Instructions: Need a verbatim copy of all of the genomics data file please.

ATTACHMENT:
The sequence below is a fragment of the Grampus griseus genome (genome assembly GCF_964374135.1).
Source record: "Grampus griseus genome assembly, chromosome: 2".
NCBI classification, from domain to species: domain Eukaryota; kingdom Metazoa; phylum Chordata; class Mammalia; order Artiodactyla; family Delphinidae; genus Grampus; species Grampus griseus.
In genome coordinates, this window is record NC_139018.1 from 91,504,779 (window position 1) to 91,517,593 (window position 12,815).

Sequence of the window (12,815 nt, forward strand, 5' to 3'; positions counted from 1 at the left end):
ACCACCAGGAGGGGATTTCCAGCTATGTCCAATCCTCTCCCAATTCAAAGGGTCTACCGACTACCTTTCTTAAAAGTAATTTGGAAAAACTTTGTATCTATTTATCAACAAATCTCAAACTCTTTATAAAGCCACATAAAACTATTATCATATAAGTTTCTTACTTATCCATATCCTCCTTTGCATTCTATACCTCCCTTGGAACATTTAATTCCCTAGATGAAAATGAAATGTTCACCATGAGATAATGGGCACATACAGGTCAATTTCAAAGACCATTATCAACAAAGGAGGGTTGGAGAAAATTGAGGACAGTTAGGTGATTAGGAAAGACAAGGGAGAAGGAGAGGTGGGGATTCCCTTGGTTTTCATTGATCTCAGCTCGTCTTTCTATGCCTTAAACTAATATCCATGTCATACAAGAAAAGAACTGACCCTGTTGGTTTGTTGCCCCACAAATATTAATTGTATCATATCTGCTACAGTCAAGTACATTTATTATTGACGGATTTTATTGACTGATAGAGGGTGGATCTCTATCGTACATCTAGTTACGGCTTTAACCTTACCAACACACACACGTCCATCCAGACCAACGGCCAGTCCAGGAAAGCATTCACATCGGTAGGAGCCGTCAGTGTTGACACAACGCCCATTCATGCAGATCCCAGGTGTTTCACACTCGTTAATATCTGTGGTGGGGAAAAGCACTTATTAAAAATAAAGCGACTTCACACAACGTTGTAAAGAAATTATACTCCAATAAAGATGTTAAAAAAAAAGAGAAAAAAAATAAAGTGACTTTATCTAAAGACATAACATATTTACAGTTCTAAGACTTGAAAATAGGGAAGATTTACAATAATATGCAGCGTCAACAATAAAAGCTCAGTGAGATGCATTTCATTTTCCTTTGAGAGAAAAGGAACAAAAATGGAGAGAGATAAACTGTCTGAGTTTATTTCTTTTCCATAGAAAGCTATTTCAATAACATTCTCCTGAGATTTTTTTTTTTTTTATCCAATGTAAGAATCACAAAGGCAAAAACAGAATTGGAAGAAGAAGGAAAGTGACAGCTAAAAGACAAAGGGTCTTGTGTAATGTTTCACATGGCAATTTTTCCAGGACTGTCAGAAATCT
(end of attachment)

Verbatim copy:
The sequence below is a fragment of the Grampus griseus genome (genome assembly GCF_964374135.1).
Source record: "Grampus griseus genome assembly, chromosome: 2".
NCBI classification, from domain to species: domain Eukaryota; kingdom Metazoa; phylum Chordata; class Mammalia; order Artiodactyla; family Delphinidae; genus Grampus; species Grampus griseus.
In genome coordinates, this window is record NC_139018.1 from 91,504,779 (window position 1) to 91,517,593 (window position 12,815).

Sequence of the window (12,815 nt, forward strand, 5' to 3'; positions counted from 1 at the left end):
ACCACCAGGAGGGGATTTCCAGCTATGTCCAATCCTCTCCCAATTCAAAGGGTCTACCGACTACCTTTCTTAAAAGTAATTTGGAAAAACTTTGTATCTATTTATCAACAAATCTCAAACTCTTTATAAAGCCACATAAAACTATTATCATATAAGTTTCTTACTTATCCATATCCTCCTTTGCATTCTATACCTCCCTTGGAACATTTAATTCCCTAGATGAAAATGAAATGTTCACCATGAGATAATGGGCACATACAGGTCAATTTCAAAGACCATTATCAACAAAGGAGGGTTGGAGAAAATTGAGGACAGTTAGGTGATTAGGAAAGACAAGGGAGAAGGAGAGGTGGGGATTCCCTTGGTTTTCATTGATCTCAGCTCGTCTTTCTATGCCTTAAACTAATATCCATGTCATACAAGAAAAGAACTGACCCTGTTGGTTTGTTGCCCCACAAATATTAATTGTATCATATCTGCTACAGTCAAGTACATTTATTATTGACGGATTTTATTGACTGATAGAGGGTGGATCTCTATCGTACATCTAGTTACGGCTTTAACCTTACCAACACACACACGTCCATCCAGACCAACGGCCAGTCCAGGAAAGCATTCACATCGGTAGGAGCCGTCAGTGTTGACACAACGCCCATTCATGCAGATCCCAGGTGTTTCACACTCGTTAATATCTGTGGTGGGGAAAAGCACTTATTAAAAATAAAGCGACTTCACACAACGTTGTAAAGAAATTATACTCCAATAAAGATGTTAAAAAAAAAGAGAAAAAAAATAAAGTGACTTTATCTAAAGACATAACATATTTACAGTTCTAAGACTTGAAAATAGGGAAGATTTACAATAATATGCAGCGTCAACAATAAAAGCTCAGTGAGATGCATTTCATTTTCCTTTGAGAGAAAAGGAACAAAAATGGAGAGAGATAAACTGTCTGAGTTTATTTCTTTTCCATAGAAAGCTATTTCAATAACATTCTCCTGAGATTTTTTTTTTTTTTATCCAATGTAAGAATCACAAAGGCAAAAACAGAATTGGAAGAAGAAGGAAAGTGACAGCTAAAAGACAAAGGGTCTTGTGTAATGTTTCACATGGCAATTTTTCCAGGACTGTCAGAAATCT